Quake-free 2019 means dip in construction spending in ‘20

  • Colton Symbol, with Northern Asphalt Pavers, carries a roll-end off the construction site on Vine Road on Dec. 6, 2018. The forecast for 2020 calls for construction spending to decline after the sector got a boost from both public and private recovery efforts in the wake of the 7.1-magitude quake on Nov. 30, 2018. (Photo/Anchorage Daily News)

The amount of money flowing into Alaska’s construction industry is expected to dip to roughly $6.7 billion in 2020 but large resource projects on the horizon continue to fuel hope for industry leaders in the state.

Associated General Contractors of Alaska Executive Director Alicia Siira said a forecasted decline of $500 million, or about 6.9 percent, in construction spending this year is largely due to the dwindling number of repair projects stemming from the 7.1 magnitude earthquake that struck Southcentral Alaska in November 2018.

While the Anchorage and Matanuska-Susitna school districts are still working on long-term rehabilitations to several schools severely damaged by the earthquake, the vast majority of repairs to roads and private buildings have wrapped up.

AGC of Alaska released its annual construction spending forecast Jan. 30 in Anchorage. The report was compiled by the Alaska research firm McDowell Group.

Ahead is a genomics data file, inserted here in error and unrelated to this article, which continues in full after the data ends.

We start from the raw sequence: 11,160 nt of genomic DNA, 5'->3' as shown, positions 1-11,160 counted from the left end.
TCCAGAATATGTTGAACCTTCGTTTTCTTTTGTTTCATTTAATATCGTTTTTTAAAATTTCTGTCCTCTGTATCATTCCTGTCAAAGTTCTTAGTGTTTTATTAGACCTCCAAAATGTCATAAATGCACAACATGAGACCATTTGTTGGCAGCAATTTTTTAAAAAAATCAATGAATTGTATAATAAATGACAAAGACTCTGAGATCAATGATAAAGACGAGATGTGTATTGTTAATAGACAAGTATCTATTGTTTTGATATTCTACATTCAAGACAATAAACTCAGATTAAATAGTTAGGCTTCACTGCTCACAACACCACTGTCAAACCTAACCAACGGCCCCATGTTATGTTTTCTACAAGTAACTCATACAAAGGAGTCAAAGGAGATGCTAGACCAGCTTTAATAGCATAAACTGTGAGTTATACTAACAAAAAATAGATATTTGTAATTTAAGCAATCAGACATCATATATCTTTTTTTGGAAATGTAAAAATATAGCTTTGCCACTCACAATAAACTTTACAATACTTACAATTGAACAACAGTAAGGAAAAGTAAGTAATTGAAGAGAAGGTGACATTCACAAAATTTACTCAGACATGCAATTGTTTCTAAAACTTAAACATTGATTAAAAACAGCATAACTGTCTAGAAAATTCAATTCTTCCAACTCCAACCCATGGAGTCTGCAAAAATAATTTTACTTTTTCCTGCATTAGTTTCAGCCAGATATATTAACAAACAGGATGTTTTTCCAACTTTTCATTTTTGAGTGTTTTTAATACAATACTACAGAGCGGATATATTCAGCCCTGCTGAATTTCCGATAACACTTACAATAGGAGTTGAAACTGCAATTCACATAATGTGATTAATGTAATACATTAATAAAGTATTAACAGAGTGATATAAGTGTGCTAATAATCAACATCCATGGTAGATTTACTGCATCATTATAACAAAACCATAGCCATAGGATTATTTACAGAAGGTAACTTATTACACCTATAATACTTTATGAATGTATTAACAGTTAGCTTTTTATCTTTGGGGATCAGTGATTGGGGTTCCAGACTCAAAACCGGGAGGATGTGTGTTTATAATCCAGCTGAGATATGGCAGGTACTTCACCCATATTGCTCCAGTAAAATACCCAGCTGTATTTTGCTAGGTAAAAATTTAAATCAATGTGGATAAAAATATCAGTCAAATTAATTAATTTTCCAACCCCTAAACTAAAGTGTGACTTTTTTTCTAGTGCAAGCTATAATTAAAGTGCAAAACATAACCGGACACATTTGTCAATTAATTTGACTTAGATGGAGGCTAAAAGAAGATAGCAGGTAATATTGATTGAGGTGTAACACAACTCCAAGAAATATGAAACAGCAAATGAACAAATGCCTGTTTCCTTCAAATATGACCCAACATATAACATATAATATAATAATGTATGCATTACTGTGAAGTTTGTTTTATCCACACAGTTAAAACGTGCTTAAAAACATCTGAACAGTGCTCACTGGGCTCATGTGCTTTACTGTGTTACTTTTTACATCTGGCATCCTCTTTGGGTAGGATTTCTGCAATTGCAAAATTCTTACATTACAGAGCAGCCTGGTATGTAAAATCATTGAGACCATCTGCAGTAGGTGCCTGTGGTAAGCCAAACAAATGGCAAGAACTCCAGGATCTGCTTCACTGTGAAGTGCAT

Last year’s forecast for $7.2 billion of construction spending attributed approximately $200 million in government spending to earthquake-induced projects, with additional spending related to private-sector repairs.

“We saw a spike last year due to unexpected earthquake repairs,” Siira said, adding that other sectors of the industry are expected to see mostly flat spending year-over-year.

“Although the outlook is relatively flat, there are certainly some bright spots for construction. Overall, petroleum, oil and gas spending is still a bright spot; we’re seeing lots of activity up there. Mining is still going to be a big one, as well,” she said.

Oil industry spending will lead the way with $2.9 billion in capital investments, which is a nearly $200 million year-over-year increase.

The growth in oil activity — driven by large prospects being developed by ConocoPhillips and Oil Search, a new entrant to Alaska — will offset spending declines in the mining and utility sectors.

Mining companies are expected to spend about $170 million on capital projects this year, which would be about $100 million less than 2019 as several expansion projects at producing mines are completed. New work this year includes a new tunnel at the underground, multi-metal Greens Creek mine near Juneau and an expansion of the processing facilities at the Pogo gold mine in the Interior, according to the report.